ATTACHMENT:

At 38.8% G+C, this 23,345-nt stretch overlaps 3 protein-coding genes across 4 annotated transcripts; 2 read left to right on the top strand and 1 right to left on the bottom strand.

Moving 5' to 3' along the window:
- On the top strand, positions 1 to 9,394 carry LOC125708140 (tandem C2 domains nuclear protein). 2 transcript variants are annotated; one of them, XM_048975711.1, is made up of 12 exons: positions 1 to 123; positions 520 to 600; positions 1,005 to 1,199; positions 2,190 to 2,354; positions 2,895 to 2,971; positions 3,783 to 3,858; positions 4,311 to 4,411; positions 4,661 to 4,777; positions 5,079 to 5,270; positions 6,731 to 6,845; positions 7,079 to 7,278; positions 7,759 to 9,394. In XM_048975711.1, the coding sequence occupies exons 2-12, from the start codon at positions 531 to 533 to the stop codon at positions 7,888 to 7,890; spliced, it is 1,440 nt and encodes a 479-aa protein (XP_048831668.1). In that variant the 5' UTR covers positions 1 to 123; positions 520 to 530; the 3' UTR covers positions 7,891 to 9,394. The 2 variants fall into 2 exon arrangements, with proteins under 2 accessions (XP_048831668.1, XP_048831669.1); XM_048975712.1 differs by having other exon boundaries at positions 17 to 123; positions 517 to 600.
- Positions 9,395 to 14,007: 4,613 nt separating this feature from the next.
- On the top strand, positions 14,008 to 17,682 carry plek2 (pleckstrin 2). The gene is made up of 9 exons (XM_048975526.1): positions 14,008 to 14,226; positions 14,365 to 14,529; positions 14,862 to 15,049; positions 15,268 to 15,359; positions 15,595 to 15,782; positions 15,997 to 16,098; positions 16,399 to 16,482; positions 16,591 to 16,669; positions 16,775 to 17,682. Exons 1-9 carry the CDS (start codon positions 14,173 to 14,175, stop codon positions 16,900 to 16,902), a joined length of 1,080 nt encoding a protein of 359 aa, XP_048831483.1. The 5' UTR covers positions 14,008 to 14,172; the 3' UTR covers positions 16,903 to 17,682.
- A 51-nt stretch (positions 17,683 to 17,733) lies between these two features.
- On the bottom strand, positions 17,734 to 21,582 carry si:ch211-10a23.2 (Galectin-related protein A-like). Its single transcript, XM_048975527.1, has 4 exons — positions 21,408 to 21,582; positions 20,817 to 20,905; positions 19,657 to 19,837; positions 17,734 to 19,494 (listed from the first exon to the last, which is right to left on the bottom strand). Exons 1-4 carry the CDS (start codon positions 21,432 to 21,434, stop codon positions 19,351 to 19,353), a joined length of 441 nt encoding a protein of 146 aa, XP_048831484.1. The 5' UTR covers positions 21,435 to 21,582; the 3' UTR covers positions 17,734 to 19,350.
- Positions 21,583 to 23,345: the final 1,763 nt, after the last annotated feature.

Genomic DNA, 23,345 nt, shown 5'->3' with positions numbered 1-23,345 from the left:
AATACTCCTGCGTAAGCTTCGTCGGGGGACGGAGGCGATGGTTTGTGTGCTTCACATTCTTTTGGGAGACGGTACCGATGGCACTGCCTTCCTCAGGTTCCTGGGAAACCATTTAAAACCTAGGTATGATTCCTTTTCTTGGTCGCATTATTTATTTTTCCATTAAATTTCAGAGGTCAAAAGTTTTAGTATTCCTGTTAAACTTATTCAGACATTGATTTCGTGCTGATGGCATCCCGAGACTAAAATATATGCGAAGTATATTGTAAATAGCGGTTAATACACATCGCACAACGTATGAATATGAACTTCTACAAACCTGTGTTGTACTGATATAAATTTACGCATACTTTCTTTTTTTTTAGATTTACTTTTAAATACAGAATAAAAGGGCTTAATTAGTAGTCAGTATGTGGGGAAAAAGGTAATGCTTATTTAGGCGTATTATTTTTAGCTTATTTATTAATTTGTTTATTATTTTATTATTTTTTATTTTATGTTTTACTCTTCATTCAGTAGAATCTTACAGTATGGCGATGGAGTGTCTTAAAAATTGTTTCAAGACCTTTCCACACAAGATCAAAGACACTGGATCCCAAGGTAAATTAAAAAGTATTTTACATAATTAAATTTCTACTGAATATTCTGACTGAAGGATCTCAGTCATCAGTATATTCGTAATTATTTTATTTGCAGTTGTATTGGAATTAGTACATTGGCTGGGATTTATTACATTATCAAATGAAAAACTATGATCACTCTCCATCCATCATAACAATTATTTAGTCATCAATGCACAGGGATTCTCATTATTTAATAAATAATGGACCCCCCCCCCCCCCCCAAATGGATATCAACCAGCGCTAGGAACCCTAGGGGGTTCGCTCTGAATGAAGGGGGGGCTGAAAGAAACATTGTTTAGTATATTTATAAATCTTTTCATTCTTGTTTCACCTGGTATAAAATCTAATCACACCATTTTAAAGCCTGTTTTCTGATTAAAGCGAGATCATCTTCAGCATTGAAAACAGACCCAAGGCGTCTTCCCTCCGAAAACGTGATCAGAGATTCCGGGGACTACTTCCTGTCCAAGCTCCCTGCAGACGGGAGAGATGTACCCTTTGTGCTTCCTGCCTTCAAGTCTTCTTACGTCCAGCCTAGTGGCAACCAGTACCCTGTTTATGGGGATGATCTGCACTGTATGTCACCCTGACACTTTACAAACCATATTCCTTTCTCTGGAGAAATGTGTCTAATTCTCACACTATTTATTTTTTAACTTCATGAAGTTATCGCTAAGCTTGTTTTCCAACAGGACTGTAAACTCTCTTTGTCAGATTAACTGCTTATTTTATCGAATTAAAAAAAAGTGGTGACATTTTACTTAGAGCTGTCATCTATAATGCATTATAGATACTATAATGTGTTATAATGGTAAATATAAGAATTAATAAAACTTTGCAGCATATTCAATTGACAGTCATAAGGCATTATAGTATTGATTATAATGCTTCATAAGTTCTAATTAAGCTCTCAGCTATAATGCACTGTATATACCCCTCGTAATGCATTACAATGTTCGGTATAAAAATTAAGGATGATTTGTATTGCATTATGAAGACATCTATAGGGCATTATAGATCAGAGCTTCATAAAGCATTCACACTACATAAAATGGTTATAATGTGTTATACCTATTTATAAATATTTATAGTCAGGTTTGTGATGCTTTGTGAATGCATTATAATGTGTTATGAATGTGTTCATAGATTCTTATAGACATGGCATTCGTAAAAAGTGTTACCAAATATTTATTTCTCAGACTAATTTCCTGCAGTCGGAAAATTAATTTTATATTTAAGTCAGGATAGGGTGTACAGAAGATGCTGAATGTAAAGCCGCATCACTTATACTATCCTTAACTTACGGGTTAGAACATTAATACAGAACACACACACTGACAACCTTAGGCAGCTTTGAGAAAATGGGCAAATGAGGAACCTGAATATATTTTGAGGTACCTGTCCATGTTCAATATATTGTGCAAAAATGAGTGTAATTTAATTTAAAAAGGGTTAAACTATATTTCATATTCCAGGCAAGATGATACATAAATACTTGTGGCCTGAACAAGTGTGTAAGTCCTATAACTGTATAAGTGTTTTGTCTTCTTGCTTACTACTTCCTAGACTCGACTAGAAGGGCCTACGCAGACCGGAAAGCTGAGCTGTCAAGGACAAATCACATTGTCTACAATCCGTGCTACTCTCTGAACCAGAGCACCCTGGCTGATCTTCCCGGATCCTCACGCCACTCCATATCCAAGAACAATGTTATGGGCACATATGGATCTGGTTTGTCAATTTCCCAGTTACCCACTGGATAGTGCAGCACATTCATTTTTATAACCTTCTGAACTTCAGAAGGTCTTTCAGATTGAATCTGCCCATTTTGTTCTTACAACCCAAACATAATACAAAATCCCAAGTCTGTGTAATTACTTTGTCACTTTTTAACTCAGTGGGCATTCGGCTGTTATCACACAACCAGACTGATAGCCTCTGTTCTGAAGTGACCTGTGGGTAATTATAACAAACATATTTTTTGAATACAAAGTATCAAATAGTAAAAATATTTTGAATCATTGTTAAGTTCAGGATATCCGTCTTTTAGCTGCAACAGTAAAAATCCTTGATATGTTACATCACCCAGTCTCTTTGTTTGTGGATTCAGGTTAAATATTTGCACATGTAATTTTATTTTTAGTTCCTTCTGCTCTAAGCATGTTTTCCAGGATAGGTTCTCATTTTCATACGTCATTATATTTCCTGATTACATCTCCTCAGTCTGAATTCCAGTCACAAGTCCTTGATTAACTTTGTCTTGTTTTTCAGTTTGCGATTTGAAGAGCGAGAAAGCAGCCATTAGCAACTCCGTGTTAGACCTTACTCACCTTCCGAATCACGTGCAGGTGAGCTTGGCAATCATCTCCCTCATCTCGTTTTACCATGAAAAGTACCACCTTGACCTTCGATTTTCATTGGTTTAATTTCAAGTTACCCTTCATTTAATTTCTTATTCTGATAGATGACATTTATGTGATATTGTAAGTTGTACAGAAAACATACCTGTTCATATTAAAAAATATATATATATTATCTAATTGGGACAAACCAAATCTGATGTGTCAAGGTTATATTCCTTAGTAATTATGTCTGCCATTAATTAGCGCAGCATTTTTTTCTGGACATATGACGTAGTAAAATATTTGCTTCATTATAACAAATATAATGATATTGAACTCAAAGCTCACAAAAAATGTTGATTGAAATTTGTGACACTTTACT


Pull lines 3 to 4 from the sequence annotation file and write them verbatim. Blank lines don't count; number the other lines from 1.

- On the top strand, positions 1 to 9,394 carry LOC125708140 (tandem C2 domains nuclear protein). 2 transcript variants are annotated; one of them, XM_048975711.1, is made up of 12 exons: positions 1 to 123; positions 520 to 600; positions 1,005 to 1,199; positions 2,190 to 2,354; positions 2,895 to 2,971; positions 3,783 to 3,858; positions 4,311 to 4,411; positions 4,661 to 4,777; positions 5,079 to 5,270; positions 6,731 to 6,845; positions 7,079 to 7,278; positions 7,759 to 9,394. In XM_048975711.1, the coding sequence occupies exons 2-12, from the start codon at positions 531 to 533 to the stop codon at positions 7,888 to 7,890; spliced, it is 1,440 nt and encodes a 479-aa protein (XP_048831668.1). In that variant the 5' UTR covers positions 1 to 123; positions 520 to 530; the 3' UTR covers positions 7,891 to 9,394. The 2 variants fall into 2 exon arrangements, with proteins under 2 accessions (XP_048831668.1, XP_048831669.1); XM_048975712.1 differs by having other exon boundaries at positions 17 to 123; positions 517 to 600.
- Positions 9,395 to 14,007: 4,613 nt separating this feature from the next.